Educate and raise awareness about substance use disorder.
Public Awareness educates the public about the disease of Substance Use Disorder and the dangers of prescription opioids and heroin. However, awareness alone does not solve the crisis.
The Public Awareness Line of Operation works to reduce stigma and bias surrounding those in addiction and their families, as well as providing trustworthy resources and advice Our awareness efforts include partnering and engaging with national efforts and community initiatives stem the opioid epidemic. Our multi-pronged approach includes creating educational resources, media and community outreach, and creating awareness campaigns. Specifically, our focus areas include:
- Leveraging select media, partnerships, and public events to create large-scale opportunities for public awareness.
- Educating communities about prescription drug and opioids, as well as the safe storage and disposal of prescription drugs.
- Creating public education campaigns to help reduce bias and stigma, focusing on substance use disorder as a health concern rather than a moral or criminal issue. Stigma towards addiction and ignorance colors our nation’s approach to drugs, effectively blocking opportunities for treatment and change.
- Educating and training journalists to reduce sensationalism in stories surrounding the disease of addiction, and to fairly cover the epidemic regardless of race, ethnicity, or income level.
Changing the Language of Addiction
Terms that stigmatize substance use disorder can negatively affect the perspective and behavior of prospective patients, clients, scientists and clinicians. Stigma and shame can be an insurmountable barrier to treatment for those who need help, as well as their families.
Clinicians, pharmacists, and behavioral health experts especially need to be aware of person-first language and avoid stigmatizing terms. (American Society of Addiction Medicine)
Words Matter One of the simplest ways anyone can help destigmatize substance use disorder is by talking about it in a non-judgemental way. Not sure what to say? SAFE Project highly recommends ADDICTIONARY, created by the Recovery Research Institute.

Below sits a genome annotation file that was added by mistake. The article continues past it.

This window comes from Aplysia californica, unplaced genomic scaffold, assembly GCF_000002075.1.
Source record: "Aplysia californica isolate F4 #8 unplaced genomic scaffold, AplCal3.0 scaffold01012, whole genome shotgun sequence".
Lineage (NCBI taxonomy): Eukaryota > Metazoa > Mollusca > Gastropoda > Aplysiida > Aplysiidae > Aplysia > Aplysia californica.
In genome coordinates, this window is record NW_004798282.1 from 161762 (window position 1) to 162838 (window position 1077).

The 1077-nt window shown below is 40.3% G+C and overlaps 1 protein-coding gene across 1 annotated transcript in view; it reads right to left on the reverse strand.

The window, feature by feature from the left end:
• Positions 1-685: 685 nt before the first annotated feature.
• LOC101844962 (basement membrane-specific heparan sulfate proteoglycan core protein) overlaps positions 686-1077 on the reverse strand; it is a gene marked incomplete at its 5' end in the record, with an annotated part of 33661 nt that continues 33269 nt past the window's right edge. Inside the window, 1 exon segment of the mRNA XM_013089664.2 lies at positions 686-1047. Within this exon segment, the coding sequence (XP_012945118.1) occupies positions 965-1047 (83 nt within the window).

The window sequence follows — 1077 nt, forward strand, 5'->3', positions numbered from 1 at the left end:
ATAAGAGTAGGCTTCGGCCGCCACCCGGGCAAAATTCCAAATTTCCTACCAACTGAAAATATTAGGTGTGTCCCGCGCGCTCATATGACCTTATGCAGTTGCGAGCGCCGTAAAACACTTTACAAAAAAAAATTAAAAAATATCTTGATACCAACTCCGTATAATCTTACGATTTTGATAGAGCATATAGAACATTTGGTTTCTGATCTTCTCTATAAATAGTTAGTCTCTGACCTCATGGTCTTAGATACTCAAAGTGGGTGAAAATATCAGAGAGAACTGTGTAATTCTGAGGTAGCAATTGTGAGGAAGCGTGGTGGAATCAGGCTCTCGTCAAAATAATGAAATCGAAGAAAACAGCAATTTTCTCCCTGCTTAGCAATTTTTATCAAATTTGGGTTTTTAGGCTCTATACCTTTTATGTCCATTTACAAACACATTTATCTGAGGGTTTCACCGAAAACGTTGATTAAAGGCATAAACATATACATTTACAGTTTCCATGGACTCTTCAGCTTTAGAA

- Say “Person in recovery” instead of “former addict.”
- Say “People with “substance use disorder” instead of “addict” or “junkie.”
By the Numbers:
- 43% of Americans now say the use of opioid prescription pain relievers is a serious problem in their community, up from 33% two years ago. Regarding heroin, 37% say it is a serious problem in their community, 25% regard it as moderately serious, and 33% say heroin is not a problem where they live.*
- 57% of Americans have experience dealing with substance misuse ranging from taking a painkiller that wasn’t prescribed to overdosing. 24% say they have an addicted relative, close friend, or that they themselves are addicted to opioids. 40% are or know someone addicted to alcohol or another type of drug. 13% have lost a relative or close friend to opioids.*
*Statistics above are from the Associated Press-NORC Center for Public Affairs Research, April 2018 Survey
- 25% of rural Americans say that substance use disorder (including opioids)is the biggest problem facing their local community, followed by economic concerns, including the availability of jobs, poverty, and the economy. **
- 23% of rural Americans say that substance use disorder is the most urgent health problem currently facing their community, followed by cancer (12%) and access to health care (11%) **
** Statistics above from the NPR, the Robert Wood Johnson Foundation and the Harvard T.H. Chan School of Public Health. “Life in Rural America Survey”, October 2018
Public Awareness Efforts:
If our nation is going to reverse the opioid epidemic, we need to start treating it like the national emergency it really is.